Clara Altimas is a writer, director and actor originally from Montreal, now based in Toronto. Her directorial debut, Girl Couch, which she also co-wrote, was selected as the winning screenplay by the Toronto ACTRA Women's Committee in their 2014 competition. Clara’s first feature script Benson is set to go to camera spring 2017, and she is in early stages of development with Vice on No Dollar, No Chat, a one take, iPhone shot series she’s co-writing.
Clara was shortlisted as one of 14 filmmakers from Canada, the U.S. and the U.K. for the 2015 Kevin Spacey Foundation’s Artist of Choice Award and her short film Jeremy and Margot Make a Baby, which she wrote, produced, and acted in premiered at the Austin Film Festival (October 2016) and continues to make festival rounds.
Clara studied screenwriting with the University of California-Los Angeles Extension Program and has just completed a residency in the Writer’s Lab at the Canadian Film Centre. Clara attributes her love of story and character to her extensive training in acting; she studied Meisner technique with the late Jacqueline McClintock, scene study and script analysis with the renowned Larry Moss, and improvisation at Toronto’s Second City.
PHOTO: Kourosh Keshiri
Who, or what, inspired you to become a filmmaker?
I had an amazing acting teacher in my early twenties who constantly encouraged me to make my own work. Eventually, after having as many doors as I could find closed in my face as an actor, I listened.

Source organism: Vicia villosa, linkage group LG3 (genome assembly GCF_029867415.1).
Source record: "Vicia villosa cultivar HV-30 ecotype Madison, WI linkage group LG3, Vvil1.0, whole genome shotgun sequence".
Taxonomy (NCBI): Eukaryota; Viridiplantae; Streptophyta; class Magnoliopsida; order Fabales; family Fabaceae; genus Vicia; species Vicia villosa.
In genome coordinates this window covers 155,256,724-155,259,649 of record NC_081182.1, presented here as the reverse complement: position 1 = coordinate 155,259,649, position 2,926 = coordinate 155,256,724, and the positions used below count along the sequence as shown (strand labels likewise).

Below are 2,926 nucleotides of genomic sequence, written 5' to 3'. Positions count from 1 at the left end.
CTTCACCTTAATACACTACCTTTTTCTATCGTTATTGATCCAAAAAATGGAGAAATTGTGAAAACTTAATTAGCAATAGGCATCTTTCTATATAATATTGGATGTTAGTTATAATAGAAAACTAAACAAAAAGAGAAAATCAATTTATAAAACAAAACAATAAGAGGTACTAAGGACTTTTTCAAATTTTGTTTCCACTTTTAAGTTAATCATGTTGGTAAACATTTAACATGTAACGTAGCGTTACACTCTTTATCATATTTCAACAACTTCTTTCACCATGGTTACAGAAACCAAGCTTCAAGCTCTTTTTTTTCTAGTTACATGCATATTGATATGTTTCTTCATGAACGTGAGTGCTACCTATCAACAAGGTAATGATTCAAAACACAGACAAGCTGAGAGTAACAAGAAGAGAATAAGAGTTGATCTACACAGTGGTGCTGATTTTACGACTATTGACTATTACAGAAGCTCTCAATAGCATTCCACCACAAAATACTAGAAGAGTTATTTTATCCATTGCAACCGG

What film can you not live without and why?
Centre Stage. It’s the best film of all time.
What film do you currently find yourself watching ad nauseam?
I saw Manchester by the Sea three times in the theatre. It’s a masterpiece. I could watch Planes, Trains and Automobiles everyday of my life. I don’t, but I could.
Give us the elevator pitch for the first film you ever shot.
A social media obsessed, bandwagon “feminist” of today hosts 5 change-making women of the past (Marie Curie, for example) on her talk show, Girl Couch, and unintentionally shines a light on how incredibly not far we’ve progressed.
What lesson did you learn from your first moments behind the camera.
I recognized pretty quickly that I had quite a bit of power... That a lot of people had shown up for me. And that I needed to treat that with respect and take responsibility for it.
What filmmaker has formed how you approach your own films?
Nicole Holofcener. She doesn’t write outlines and she’s not concerned with structure. She starts with a scene that interests her and writes it, not knowing where it’s gonna take her till she gets there. Then she gets there and writes the next scene. That’s how I write, and she makes films I love, so I find comfort in that.